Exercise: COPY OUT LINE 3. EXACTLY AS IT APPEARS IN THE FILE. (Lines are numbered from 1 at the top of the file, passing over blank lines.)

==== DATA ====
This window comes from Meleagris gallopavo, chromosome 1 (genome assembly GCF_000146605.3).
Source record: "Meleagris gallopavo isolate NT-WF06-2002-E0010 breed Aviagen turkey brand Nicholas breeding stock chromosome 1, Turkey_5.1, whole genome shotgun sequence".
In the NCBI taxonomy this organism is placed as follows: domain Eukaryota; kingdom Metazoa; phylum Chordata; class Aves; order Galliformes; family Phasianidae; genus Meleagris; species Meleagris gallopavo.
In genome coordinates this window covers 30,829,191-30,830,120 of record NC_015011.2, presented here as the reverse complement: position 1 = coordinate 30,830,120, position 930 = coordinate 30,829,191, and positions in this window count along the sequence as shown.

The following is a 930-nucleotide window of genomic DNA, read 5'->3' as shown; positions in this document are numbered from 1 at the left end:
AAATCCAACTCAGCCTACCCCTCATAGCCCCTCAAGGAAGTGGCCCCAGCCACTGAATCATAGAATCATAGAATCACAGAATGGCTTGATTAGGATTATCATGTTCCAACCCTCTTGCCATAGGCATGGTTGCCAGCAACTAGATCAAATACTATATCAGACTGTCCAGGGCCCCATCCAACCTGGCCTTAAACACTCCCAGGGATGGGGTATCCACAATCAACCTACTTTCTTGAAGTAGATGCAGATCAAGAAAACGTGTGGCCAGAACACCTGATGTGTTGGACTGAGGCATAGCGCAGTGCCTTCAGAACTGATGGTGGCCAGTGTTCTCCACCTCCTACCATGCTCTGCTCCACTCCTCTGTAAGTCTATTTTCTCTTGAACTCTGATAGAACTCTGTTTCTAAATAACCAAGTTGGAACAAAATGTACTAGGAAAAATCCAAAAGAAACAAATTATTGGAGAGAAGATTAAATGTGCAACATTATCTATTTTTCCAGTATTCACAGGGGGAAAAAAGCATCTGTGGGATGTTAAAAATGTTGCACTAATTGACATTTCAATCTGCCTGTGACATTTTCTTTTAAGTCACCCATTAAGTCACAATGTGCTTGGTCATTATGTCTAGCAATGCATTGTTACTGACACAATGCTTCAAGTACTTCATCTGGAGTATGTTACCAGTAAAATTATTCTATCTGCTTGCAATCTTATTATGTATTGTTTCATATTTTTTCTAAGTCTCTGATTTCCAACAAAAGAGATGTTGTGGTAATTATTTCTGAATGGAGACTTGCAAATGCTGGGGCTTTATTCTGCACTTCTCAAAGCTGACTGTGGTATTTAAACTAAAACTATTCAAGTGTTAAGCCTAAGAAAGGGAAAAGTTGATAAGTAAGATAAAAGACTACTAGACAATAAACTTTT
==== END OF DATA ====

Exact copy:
In the NCBI taxonomy this organism is placed as follows: domain Eukaryota; kingdom Metazoa; phylum Chordata; class Aves; order Galliformes; family Phasianidae; genus Meleagris; species Meleagris gallopavo.